Gordon Brown’s Afghanistan and Pakistan statement was virtually identical to the joint statement he gave with Battlin’ Bob in August. Once again, the government are pinning their hopes on a tactic called “Afghanisation” – by which they mean conducting operations alongside Afghan forces and police, and the steady extension of Kabul’s authority into the localities. I’ve debated this before, but I doubt that an Afghan police force that is drug tested because its officers consume opium prodigiously can be relied upon to even hand out parking tickets; and, more importantly, Nato’s strategy rests on the contestable assumption that ordinary Afghans believe that Afghanistan exists as a political entity and that they want a stake in it.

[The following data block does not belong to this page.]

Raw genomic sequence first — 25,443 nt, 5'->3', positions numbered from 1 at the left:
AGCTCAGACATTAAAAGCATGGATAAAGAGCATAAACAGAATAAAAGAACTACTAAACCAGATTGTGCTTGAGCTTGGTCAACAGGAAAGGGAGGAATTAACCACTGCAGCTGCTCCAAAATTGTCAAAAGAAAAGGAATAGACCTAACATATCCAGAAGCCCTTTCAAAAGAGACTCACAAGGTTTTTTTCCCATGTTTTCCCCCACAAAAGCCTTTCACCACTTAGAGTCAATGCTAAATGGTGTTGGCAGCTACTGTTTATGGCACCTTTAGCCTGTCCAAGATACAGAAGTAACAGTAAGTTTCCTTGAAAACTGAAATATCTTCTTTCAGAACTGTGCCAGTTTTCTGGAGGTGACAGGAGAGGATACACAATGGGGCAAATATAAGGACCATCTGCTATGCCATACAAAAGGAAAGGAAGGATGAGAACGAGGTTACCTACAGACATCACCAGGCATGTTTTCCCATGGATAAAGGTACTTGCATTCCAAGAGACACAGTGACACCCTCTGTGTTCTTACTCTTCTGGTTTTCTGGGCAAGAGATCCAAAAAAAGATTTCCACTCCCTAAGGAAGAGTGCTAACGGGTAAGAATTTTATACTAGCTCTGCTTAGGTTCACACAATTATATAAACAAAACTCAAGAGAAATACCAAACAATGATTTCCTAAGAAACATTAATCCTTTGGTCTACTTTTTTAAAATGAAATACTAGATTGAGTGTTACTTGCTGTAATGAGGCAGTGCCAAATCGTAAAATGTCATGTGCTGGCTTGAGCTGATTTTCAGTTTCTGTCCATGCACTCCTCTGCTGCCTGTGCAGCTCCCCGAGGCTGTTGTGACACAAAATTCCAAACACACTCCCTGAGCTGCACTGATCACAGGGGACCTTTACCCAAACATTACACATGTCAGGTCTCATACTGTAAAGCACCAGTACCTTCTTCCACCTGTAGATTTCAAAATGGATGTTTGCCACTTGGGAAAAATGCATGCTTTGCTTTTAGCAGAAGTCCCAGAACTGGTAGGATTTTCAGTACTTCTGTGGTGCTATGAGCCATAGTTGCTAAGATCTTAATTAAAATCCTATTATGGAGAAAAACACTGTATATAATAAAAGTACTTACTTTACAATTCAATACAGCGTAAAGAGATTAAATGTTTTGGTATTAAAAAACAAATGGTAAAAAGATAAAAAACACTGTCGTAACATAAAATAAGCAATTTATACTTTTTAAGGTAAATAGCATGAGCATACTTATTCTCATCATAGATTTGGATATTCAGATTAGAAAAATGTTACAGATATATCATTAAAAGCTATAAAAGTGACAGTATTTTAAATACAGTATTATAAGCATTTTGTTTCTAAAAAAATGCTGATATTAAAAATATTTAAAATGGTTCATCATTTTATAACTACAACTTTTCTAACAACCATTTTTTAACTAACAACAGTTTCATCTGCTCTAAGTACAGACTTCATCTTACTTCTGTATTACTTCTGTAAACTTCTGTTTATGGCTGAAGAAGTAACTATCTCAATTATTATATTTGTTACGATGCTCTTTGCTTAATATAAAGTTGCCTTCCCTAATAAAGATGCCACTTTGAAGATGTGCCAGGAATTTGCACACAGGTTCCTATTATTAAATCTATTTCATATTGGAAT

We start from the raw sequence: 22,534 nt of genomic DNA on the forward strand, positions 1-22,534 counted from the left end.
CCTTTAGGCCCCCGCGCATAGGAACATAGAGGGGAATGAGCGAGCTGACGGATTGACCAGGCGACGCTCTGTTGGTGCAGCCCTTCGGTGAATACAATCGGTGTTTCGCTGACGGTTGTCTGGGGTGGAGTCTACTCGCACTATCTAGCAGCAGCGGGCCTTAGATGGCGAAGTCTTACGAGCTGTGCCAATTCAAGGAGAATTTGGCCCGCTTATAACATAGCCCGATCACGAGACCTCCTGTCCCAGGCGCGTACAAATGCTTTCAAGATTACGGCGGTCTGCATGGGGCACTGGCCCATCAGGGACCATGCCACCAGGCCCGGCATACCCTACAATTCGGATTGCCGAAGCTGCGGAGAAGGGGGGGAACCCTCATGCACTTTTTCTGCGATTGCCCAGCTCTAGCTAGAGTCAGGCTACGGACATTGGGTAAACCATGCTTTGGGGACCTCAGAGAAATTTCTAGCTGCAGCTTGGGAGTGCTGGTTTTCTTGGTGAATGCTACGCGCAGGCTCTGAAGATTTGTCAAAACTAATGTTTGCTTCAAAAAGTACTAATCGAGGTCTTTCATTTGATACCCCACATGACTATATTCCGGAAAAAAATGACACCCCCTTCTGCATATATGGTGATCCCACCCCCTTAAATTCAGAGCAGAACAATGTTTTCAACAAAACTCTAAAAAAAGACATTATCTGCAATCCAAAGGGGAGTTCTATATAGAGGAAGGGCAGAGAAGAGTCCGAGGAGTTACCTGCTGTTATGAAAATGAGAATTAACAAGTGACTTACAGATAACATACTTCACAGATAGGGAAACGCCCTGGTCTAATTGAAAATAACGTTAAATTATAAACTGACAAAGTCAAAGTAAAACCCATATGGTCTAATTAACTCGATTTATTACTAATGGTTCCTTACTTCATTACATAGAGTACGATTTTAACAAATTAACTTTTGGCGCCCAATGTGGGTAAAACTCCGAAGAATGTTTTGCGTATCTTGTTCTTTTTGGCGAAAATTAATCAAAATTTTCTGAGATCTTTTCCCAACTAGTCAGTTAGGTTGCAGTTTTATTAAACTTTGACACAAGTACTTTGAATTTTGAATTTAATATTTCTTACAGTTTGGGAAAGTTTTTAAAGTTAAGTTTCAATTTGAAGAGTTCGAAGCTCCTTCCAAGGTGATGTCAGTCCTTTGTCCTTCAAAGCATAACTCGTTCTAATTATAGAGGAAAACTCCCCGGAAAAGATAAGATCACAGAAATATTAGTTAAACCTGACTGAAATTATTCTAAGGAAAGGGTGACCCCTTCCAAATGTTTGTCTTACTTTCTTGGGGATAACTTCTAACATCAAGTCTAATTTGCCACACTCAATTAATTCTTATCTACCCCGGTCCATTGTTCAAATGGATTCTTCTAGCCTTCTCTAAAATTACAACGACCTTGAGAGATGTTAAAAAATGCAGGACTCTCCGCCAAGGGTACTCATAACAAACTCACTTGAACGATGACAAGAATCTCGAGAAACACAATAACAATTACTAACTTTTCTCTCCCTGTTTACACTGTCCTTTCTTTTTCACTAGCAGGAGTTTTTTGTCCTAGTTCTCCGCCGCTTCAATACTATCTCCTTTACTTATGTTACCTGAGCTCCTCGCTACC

Whilst Britain remains committed, it is clear that more boots are required on the ground. The announcement that 500 more troops will be deployed, subject to conditions, is welcome but does it go far enough? Sir Jock Stirrup is adamant that this increase fulfils the exact recommendations of military advice. That contradicts General Dannatt’s claim that 2,000 more troops were required (actually a further 500, once all the other recent rises are accounted for). So what to make of this difference of opinion? General Dannatt’s adoption of the Conservative party and the promise of a ministerial brief have been met with nothing short of disgust among senior officers: a source told me that General Richards admits privately to feeling “betrayed” by his predecessor. But the army would not limit the increased deployment on the basis of personal differences between senior officers. I suspect that commanders would like 5,000 more troops in Helmand, but it seems that 500 is all the MoD can afford to equip.